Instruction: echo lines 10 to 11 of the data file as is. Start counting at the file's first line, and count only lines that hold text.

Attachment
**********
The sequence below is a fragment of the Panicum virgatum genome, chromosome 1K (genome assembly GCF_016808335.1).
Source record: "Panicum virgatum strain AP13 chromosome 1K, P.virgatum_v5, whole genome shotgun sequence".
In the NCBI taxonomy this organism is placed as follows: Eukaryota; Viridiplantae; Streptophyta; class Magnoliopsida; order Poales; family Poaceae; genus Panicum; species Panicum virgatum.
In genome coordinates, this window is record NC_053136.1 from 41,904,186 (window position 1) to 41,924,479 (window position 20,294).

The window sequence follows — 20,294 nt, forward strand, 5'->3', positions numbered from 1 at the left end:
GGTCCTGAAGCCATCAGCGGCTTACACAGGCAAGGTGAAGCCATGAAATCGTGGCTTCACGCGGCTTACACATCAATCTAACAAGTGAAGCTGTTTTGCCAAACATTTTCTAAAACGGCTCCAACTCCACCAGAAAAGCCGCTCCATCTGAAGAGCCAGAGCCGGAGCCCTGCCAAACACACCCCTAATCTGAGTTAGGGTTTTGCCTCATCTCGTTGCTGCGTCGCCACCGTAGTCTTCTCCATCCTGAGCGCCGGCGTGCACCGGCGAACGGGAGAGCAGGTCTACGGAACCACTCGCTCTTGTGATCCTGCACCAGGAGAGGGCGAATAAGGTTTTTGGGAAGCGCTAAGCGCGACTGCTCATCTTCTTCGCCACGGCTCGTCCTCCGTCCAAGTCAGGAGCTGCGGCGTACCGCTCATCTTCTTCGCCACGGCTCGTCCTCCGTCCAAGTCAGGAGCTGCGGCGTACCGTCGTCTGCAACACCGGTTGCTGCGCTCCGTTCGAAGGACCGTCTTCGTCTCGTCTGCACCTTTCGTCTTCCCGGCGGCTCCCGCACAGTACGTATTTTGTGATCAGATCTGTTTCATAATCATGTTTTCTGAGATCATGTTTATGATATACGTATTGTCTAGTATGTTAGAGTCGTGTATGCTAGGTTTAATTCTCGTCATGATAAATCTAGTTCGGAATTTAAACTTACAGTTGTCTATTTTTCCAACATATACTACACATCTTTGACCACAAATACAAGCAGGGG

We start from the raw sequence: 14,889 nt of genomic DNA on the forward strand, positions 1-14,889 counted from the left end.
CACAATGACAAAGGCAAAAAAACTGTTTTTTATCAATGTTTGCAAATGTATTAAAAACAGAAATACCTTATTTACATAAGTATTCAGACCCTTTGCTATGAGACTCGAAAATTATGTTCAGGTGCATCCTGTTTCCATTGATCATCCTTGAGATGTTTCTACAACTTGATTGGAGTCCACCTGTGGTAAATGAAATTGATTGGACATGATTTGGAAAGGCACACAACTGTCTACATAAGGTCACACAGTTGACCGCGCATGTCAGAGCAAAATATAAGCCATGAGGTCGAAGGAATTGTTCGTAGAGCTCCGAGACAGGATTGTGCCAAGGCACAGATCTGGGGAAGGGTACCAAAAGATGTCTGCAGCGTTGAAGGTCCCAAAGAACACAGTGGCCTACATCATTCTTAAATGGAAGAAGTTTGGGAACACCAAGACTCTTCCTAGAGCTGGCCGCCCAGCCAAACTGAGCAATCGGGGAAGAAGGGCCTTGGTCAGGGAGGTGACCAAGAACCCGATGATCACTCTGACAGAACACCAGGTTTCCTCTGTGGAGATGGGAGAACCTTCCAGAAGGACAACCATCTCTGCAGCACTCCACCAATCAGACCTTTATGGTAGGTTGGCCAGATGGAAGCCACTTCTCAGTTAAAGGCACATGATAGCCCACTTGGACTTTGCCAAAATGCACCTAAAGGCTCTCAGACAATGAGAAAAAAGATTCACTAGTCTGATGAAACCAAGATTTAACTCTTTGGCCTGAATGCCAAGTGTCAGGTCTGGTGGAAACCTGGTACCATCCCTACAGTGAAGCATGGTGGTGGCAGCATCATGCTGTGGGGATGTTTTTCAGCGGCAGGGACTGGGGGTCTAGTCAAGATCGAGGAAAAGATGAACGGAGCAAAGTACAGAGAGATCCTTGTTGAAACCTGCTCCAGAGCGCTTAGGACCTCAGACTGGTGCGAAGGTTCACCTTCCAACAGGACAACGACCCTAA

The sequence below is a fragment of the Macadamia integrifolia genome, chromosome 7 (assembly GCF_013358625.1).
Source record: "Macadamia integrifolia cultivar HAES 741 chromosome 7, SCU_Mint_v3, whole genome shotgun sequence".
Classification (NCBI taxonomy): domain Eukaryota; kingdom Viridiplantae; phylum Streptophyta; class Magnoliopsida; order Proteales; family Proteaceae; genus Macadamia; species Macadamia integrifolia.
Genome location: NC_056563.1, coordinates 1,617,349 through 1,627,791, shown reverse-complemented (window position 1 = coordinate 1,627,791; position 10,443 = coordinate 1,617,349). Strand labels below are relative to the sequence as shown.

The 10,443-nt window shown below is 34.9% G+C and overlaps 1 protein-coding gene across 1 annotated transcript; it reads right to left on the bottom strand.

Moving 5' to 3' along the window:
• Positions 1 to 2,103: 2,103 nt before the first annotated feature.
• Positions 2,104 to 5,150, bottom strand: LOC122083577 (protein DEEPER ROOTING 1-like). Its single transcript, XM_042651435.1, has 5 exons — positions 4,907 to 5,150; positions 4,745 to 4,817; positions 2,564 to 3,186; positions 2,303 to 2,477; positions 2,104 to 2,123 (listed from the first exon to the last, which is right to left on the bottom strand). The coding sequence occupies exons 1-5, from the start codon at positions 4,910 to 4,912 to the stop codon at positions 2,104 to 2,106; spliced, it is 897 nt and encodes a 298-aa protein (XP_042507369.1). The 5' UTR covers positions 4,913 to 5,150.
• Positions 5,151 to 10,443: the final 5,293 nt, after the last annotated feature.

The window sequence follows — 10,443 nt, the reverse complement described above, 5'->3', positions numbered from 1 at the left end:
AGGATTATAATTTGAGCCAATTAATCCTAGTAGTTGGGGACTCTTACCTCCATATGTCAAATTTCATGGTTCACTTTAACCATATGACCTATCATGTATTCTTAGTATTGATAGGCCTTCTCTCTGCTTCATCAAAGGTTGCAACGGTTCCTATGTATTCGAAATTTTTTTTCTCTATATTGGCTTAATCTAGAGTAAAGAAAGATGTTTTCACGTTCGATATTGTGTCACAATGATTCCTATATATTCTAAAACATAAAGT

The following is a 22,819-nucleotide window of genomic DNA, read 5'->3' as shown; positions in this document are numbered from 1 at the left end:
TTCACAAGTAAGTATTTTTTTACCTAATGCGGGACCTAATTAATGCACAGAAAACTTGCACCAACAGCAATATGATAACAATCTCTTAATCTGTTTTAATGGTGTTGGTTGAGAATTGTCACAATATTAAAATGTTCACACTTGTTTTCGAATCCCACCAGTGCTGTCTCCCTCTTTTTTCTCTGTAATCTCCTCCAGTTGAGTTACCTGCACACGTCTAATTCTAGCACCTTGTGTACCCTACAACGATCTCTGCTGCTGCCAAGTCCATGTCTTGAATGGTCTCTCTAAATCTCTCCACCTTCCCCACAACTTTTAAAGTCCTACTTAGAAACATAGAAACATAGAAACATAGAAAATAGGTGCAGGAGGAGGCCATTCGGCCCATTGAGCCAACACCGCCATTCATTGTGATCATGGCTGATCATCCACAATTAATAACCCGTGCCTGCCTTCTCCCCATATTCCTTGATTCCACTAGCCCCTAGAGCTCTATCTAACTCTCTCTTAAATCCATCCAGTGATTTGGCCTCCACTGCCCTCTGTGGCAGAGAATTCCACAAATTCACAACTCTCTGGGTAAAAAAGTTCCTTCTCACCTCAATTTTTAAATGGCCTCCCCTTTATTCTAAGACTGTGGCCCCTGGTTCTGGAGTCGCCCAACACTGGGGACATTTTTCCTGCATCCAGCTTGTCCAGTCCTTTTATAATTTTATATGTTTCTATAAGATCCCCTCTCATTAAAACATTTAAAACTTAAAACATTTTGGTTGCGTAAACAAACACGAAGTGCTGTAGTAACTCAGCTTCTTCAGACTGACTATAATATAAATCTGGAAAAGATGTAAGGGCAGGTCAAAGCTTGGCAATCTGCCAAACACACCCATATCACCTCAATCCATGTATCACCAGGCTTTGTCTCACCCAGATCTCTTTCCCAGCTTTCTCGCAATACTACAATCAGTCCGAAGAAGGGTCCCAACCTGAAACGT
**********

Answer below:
Source record: "Macadamia integrifolia cultivar HAES 741 chromosome 7, SCU_Mint_v3, whole genome shotgun sequence".
Classification (NCBI taxonomy): domain Eukaryota; kingdom Viridiplantae; phylum Streptophyta; class Magnoliopsida; order Proteales; family Proteaceae; genus Macadamia; species Macadamia integrifolia.